The clear intent here is that funds for school transportation raised by a county with only one(1) transportation system through a special levy are to be shared only at the discretion of the county legislative body. All other state and local funds for current operation and maintenance are to be shared. The City, of course, could raise questions about the county’s technical compliance with the requirements of this statute. Arguments could be made that a special levy was never actually enacted and that the funds have not been placed in a separate transportation fund. The argument would be that this places these revenues in the “All school funds for current operation and maintenance” category for which sharing is required, rather than in the transportation fund category. Whether these arguments would work depends upon negotiations between the City and county or court decision if it goes that far.

2. Must TVA in lieu of tax funds received by the county and used for school purposes be shared with city school systems in the county?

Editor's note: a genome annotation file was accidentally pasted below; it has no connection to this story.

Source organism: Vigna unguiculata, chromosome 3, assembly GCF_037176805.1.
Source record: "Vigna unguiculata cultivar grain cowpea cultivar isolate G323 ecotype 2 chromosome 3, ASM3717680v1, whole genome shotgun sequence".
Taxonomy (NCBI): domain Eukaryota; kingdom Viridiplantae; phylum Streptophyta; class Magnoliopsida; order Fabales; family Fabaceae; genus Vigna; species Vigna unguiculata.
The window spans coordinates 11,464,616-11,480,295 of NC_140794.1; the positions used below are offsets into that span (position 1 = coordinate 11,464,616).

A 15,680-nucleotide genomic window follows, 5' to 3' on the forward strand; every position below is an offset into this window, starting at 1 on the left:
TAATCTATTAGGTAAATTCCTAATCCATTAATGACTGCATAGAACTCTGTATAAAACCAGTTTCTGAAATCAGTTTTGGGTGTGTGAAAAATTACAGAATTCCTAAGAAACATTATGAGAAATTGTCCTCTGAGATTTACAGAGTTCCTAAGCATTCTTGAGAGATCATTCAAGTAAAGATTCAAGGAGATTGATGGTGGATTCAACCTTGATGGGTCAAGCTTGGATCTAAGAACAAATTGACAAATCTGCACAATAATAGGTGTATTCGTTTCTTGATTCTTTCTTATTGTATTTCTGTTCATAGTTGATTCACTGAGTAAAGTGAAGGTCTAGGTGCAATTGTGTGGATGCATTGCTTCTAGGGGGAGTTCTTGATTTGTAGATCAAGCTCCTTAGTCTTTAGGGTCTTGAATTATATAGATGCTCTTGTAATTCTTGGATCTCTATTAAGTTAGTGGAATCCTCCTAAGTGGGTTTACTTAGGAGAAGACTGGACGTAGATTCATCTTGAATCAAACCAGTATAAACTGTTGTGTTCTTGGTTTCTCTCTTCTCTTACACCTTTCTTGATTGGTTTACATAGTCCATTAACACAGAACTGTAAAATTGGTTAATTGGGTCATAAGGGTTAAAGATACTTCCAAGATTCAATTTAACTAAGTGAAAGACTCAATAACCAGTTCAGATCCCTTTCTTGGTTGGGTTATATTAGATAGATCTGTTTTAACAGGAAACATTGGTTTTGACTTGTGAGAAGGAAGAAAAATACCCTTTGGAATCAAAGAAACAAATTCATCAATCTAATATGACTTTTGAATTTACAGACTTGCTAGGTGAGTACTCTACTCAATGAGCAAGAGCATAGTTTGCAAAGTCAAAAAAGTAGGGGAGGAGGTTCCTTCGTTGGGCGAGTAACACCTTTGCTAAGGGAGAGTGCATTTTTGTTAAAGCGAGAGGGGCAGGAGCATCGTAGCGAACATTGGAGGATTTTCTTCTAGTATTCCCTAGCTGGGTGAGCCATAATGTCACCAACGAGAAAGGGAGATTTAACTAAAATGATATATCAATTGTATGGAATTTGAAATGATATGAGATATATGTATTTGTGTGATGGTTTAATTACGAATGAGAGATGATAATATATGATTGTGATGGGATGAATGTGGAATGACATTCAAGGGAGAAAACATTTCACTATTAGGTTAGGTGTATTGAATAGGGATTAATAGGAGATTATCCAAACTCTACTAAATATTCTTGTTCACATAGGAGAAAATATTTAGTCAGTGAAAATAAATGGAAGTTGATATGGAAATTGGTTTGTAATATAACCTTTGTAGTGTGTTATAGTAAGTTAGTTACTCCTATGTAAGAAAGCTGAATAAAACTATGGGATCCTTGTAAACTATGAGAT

This question was raised and answered in the negative in the case of Oak Ridge City Schools v. Anderson County, 677 S.W.2d 468 (Tenn. App. 1984). The court relied on the reasoning from a case that decided this same question about federal revenue sharing funds, Conger v. Madison County, 581 S.W.2d 632 (Tenn. 1979). These cases limit the sharing requirement in present T.C.A. § 49-3-315 to only state and local funds. The court agreed with the trial court that “the payments made to the State of Tennessee and distributed in accordance with T.C.A. 67-24-101 are not the same as those generated by our local taxing authorities.” 677 S.W.2d at 469. You should note that former section 67-24-101 is now codified as 67-9-101. According to the court, “since the funds in question are not ‘received from the state, county, or political subdivision,’ but instead are received from a federal entity (T.V.A.)” the funds need not be shared. The court goes on to say that the city’s prayer for relief should be addressed to the General Assembly. The state Attorney General has recently ruled similarly on this issue. See Op. Tenn. Atty. Gen. 03-080 (June 20, 2003).